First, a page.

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The Publishing House of the Romanian Academy
ACTA ENDOCRINOLOGICA (BUC)The International Journal of Romanian Society of Endocrinology / Registered in 1938
in ISI Thomson Master Journal List
Acta Endocrinologica (Buc)
Giulea C, Enciu O, Nadragea M, Badiu C, Miron A
Pemberton’s Sign and Intense Facial Edema in Superior Vena Cava Syndrome due to Retrosternal Goiter
Acta Endo (Buc) 2016, 12 (2): 227-229doi: 10.4183/aeb.2016.227
Introduction. Retrosternal goitre enlargement can cause compression of several mediastinal structures, especially the trachea and the superior vena cava. Retrosternal goitre as a cause of superior vena cava syndrome is a rare occurrence. We report the case of a middle aged man that underwent surgery for retrosternal goitre with compression of both innominate veins presenting as superior vena cava syndrome. Case Presentation. A 50 year old man presented with a 2 year history of cyanosis of the upper limbs, head and neck, marked facial edema, plethora, dyspnea on exertion and choking sensation. Pemberton’s sign was present. Computer tomography diagnosed retrosternal goitre at the level of the aortic arch, tracheal compression and important collateral circulation. Endocrine evaluation showed normal thyroid function (fT4 15.8 pmol/L) with low-normal TSH (0.5mU/L), normal calcitonin (<2 pg/mL). The patient underwent successful total thyroidectomy with cervical approach and his symptoms dramatically improved. The facial oedema persisted for the next 3 weeks. Discussion. Less than 3% of superior vena cava syndromes are secondary to a variety of benign causes. Superior vena cava syndrome caused by slow growing retrosternal goitres is very rare and can be asymptomatic for a long period due to venous collateral development. Conclusion. Superior vena cava syndrome secondary to retrosternal goitres, a very rare occurrence, is an indication for total thyroidectomy, with low postoperative morbidity and dramatic resolution of symptoms.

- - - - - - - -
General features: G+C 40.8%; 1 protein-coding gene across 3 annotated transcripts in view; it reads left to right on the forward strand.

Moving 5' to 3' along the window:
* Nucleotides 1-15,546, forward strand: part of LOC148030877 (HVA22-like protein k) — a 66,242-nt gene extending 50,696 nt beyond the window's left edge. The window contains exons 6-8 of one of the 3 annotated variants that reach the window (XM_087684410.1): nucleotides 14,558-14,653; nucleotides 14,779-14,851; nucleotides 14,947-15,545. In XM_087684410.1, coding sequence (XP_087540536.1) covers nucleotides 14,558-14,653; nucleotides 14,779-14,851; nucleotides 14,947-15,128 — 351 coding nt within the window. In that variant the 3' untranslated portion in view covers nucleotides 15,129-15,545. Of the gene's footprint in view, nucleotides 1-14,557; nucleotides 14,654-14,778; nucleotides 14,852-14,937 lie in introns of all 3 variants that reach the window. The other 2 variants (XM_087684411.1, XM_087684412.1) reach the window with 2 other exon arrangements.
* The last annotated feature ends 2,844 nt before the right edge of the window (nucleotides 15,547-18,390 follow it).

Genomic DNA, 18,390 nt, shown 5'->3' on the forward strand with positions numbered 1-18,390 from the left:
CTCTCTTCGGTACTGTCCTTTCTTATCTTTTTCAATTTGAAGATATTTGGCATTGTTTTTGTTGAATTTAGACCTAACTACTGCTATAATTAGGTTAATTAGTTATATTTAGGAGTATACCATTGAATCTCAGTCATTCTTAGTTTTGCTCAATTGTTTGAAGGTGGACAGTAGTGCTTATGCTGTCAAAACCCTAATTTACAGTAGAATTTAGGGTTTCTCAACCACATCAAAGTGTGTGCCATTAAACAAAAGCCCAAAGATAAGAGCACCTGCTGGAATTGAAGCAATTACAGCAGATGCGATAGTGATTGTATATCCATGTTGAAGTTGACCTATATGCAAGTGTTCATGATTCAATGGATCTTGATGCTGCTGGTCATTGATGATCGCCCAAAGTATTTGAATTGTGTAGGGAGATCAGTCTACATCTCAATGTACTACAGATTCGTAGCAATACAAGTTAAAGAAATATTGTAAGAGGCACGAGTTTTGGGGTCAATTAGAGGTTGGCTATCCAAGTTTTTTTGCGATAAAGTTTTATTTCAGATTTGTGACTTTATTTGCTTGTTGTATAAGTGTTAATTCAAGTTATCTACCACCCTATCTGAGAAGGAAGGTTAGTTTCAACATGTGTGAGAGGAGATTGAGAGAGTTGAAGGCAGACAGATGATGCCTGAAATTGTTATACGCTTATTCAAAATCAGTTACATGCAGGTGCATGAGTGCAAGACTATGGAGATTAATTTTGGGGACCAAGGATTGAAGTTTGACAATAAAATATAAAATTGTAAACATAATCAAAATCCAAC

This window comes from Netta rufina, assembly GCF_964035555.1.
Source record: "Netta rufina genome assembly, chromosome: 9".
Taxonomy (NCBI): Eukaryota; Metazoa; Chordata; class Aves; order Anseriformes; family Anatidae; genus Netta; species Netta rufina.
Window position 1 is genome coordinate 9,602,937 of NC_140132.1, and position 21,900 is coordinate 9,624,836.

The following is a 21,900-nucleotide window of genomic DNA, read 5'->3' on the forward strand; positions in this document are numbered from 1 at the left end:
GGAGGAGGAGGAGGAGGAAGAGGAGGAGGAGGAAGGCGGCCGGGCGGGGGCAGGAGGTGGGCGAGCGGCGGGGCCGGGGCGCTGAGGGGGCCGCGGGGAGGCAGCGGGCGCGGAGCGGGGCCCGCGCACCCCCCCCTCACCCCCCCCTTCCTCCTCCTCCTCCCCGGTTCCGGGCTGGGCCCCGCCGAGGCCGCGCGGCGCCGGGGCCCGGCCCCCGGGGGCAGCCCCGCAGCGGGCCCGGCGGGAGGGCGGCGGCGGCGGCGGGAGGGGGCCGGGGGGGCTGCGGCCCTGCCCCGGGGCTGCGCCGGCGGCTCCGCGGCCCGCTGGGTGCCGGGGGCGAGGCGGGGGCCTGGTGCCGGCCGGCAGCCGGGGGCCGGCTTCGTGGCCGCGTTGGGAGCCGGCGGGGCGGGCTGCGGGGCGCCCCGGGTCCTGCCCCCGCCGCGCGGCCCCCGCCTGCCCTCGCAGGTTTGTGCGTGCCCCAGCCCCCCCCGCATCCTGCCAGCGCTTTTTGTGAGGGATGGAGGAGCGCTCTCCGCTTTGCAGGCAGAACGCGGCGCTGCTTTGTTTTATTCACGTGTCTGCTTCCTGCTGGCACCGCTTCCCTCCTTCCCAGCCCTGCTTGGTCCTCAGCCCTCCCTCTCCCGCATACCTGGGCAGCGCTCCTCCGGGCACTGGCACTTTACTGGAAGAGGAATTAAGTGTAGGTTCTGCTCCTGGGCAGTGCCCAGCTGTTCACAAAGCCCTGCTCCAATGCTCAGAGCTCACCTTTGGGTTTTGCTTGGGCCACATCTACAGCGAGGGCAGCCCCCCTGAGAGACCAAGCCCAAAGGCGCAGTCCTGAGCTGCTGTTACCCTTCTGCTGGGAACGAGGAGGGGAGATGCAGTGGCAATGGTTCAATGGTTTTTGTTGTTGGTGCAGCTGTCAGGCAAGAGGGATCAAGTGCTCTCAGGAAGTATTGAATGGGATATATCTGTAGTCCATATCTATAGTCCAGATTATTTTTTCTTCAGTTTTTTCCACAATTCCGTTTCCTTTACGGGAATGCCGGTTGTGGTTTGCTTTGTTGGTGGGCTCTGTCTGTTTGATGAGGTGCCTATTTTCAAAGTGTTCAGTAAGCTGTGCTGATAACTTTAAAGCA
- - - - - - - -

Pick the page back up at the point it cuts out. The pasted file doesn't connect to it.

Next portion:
Keywords: retrosternal goiter, superior vena cava syndrome, Pemberton’s sign.
Correspondence: Cosmin Giulea, MD, Elias University Emergency Hospital, Dept. of Surgery, 17 Marasti, Bucharest, 011461, Romania, E-mail: firstname.lastname@example.org